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Here’s some good news about the Covid-19 pandemic: The self-absorbed, climate change do-gooders are one of its casualties

Damian Wilson
Damian Wilson
is a UK journalist, ex-Fleet Street editor, financial industry consultant and political communications special advisor in the UK and EU.
is a UK journalist, ex-Fleet Street editor, financial industry consultant and political communications special advisor in the UK and EU.
Here’s some good news about the Covid-19 pandemic: The self-absorbed, climate change do-gooders are one of its casualties
Support for green parties, and their causes, has slumped across Europe. When you’re fighting a silent killer and the economy is going to ruins, their ill-conceived, woke activism just doesn’t seem to matter.

The Covid-19 pandemic has left many victims in its wake, the elderly, those in poor health, doctors and nurses working on the frontline… and the climate change brigade.

It seems that many people across Europe have had a rethink about the wisdom of the green agenda in these unprecedented times. When you are being stalked by an invisible killer, locked in your own home for weeks on end and not able to visit those outside your immediate household because you risk being caught by the police and fined, then thoughts of climate change and other issues that in pre-Covid days seemed important, don’t really seem to matter that much any more.

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The view seems to be that tackling rising sea levels and Amazonian deforestation can wait for another day. 

When business and industry are at a virtual standstill, there are few planes to jam up the skies, and vehicle traffic is at such low levels that the air we’re breathing during the pandemic is cleaner than it’s been for years, then those particular green bogeymen have vanished overnight.

Of course, politics is still with us, pandemic or not, and climate change activists have attempted to weaponise the coronavirus by trying to draw a direct link between the horrible, lonely deaths of its victims and the state of the planet, and using fear as a catalyst to do so.

But most ordinary folk, rightly, think that this is a time to focus first and foremost on their health, their futures and their damaged livelihoods, and of that of their families.  

The inhabitants of the green fringe had come into this catastrophe on a bit of a high. 

Following the European Elections last year, where smaller parties always perform exponentially better than they do domestically, thanks to the voting system used, the Greens in Germany, for instance, were level-pegging with the Christian Democrats in the national polls, at around 26 percent.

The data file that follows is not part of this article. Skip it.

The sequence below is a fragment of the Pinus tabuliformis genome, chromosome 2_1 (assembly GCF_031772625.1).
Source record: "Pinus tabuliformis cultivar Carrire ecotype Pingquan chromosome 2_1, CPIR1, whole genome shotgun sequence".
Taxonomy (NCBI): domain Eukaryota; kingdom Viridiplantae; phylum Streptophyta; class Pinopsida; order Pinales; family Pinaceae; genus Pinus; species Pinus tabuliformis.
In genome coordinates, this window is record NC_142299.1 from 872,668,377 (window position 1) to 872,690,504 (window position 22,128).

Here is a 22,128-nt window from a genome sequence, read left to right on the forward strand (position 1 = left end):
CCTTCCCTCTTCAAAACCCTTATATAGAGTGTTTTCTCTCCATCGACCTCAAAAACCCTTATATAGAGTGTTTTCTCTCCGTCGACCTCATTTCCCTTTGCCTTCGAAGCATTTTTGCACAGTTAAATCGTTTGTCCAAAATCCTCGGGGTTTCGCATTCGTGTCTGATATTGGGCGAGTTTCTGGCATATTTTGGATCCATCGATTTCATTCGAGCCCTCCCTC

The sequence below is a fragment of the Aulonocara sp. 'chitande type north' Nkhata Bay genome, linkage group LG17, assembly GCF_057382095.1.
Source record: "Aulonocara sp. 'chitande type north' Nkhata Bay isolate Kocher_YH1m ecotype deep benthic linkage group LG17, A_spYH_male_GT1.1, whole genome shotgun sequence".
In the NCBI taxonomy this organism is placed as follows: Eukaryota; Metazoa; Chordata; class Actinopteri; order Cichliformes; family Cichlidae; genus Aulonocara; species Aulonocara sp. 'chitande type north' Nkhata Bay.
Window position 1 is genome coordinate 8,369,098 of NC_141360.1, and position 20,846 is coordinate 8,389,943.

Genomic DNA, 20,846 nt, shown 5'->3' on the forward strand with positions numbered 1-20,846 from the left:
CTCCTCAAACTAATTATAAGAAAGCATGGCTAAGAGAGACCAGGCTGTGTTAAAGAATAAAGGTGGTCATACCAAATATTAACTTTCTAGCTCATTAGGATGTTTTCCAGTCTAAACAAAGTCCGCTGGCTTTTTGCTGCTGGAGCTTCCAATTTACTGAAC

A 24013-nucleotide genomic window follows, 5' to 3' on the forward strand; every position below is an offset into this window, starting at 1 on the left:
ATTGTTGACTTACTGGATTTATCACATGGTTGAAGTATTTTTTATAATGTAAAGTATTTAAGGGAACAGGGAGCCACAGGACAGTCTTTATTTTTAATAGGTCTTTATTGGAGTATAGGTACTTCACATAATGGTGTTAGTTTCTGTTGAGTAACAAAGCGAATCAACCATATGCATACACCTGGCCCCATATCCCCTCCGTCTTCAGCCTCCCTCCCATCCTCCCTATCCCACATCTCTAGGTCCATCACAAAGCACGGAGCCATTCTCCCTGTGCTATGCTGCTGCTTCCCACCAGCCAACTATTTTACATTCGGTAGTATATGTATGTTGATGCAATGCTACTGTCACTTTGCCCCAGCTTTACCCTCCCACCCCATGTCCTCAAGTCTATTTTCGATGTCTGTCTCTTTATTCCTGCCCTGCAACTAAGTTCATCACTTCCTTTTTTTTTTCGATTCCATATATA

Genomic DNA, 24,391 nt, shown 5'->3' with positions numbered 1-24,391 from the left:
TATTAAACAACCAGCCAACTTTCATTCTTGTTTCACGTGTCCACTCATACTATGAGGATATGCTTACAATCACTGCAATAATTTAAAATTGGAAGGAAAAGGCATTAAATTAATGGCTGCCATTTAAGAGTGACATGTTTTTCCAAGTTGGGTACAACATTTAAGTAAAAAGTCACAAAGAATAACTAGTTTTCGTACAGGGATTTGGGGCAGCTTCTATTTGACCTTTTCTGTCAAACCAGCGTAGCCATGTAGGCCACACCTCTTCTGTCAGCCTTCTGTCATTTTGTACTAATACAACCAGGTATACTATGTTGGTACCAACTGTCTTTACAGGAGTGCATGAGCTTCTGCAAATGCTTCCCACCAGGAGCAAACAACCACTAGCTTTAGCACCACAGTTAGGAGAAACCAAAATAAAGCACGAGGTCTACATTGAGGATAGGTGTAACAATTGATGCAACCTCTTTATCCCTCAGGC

Since then, the CDU, despite its own internal problems, has risen to 36 percent support, while the Greens have flopped to 17 percent.

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It’s a similar story elsewhere in Europe. In France, their green party, Europe Ecologie Les Verts (EELV), took more than 13 percent of the vote in the European Elections last year, gaining 12 seats; but in the recent round of local elections scraped only a meagre 2.4 percent of the vote. No doubt they were happy to have the second round of those polls delayed, if only to regroup and save face.

In the UK, the Greens bump along on low single figures in the polls while a dramatic surge of support for a Government with a clear, strong message has galvanised the Conservatives.

It seems that the desire to support those fringe parties with such a narrow outlook has dissipated in the face of worldwide disaster. 

Voters are not going to choose parties based on smug First World issues any time soon. They will want strong, experienced political representatives who can deliver on health, jobs and security in an uncertain world.

There is no place for student politics when big decisions have to be made. The “all in this together” message is a strong one and those that choose to operate outside of the collective, by turning inwards, and putting their own niche interests before all else, are putting the lives of others on the line.

Insular thinking is not going to help with the economic recovery either. The ‘Amsterdam doughnut’ idea currently being touted in the Netherlands as a means of rebuilding a new society using a different economic model is simply inappropriate.

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One of the ‘doughnut’s’ key boosters told one newspaper that it was not “just a hippy way” of looking at the world.

I beg to differ. That is precisely what it is.

Like so many issues on the green agenda, the pressing urgency to stay woke trumps anything else and former disciples seem to now be realising this, thanks to a very real public health emergency.

If self-absorbed, climate change activism, the fear it creates and thrives on, and the ill-conceived fringe green causes of the 21st Century are casualties of the current pandemic, then there will at least be one positive to emerge from this mess.

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The statements, views and opinions expressed in this column are solely those of the author and do not necessarily represent those of RT.

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